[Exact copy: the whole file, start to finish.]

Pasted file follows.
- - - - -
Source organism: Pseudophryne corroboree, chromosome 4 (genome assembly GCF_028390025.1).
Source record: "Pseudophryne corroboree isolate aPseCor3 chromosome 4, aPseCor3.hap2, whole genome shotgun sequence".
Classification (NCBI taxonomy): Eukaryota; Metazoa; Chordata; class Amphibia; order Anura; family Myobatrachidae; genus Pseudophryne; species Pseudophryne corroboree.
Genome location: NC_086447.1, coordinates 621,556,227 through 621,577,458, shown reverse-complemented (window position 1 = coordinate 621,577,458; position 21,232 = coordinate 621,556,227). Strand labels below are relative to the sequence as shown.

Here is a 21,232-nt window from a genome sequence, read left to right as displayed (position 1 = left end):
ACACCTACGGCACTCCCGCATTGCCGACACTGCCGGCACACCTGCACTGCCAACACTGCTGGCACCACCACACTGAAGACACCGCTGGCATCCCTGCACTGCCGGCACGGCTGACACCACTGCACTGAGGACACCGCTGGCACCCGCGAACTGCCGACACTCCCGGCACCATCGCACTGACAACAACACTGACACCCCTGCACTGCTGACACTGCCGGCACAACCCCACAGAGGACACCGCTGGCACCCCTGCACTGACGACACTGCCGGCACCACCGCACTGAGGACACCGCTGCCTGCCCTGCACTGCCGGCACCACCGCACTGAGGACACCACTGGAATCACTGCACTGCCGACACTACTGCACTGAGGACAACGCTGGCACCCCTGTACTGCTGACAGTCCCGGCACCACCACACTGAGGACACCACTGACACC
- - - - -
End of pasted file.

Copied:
Source organism: Pseudophryne corroboree, chromosome 4 (genome assembly GCF_028390025.1).
Source record: "Pseudophryne corroboree isolate aPseCor3 chromosome 4, aPseCor3.hap2, whole genome shotgun sequence".
Classification (NCBI taxonomy): Eukaryota; Metazoa; Chordata; class Amphibia; order Anura; family Myobatrachidae; genus Pseudophryne; species Pseudophryne corroboree.
Genome location: NC_086447.1, coordinates 621,556,227 through 621,577,458, shown reverse-complemented (window position 1 = coordinate 621,577,458; position 21,232 = coordinate 621,556,227). Strand labels below are relative to the sequence as shown.

Here is a 21,232-nt window from a genome sequence, read left to right as displayed (position 1 = left end):
ACACCTACGGCACTCCCGCATTGCCGACACTGCCGGCACACCTGCACTGCCAACACTGCTGGCACCACCACACTGAAGACACCGCTGGCATCCCTGCACTGCCGGCACGGCTGACACCACTGCACTGAGGACACCGCTGGCACCCGCGAACTGCCGACACTCCCGGCACCATCGCACTGACAACAACACTGACACCCCTGCACTGCTGACACTGCCGGCACAACCCCACAGAGGACACCGCTGGCACCCCTGCACTGACGACACTGCCGGCACCACCGCACTGAGGACACCGCTGCCTGCCCTGCACTGCCGGCACCACCGCACTGAGGACACCACTGGAATCACTGCACTGCCGACACTACTGCACTGAGGACAACGCTGGCACCCCTGTACTGCTGACAGTCCCGGCACCACCACACTGAGGACACCACTGACACC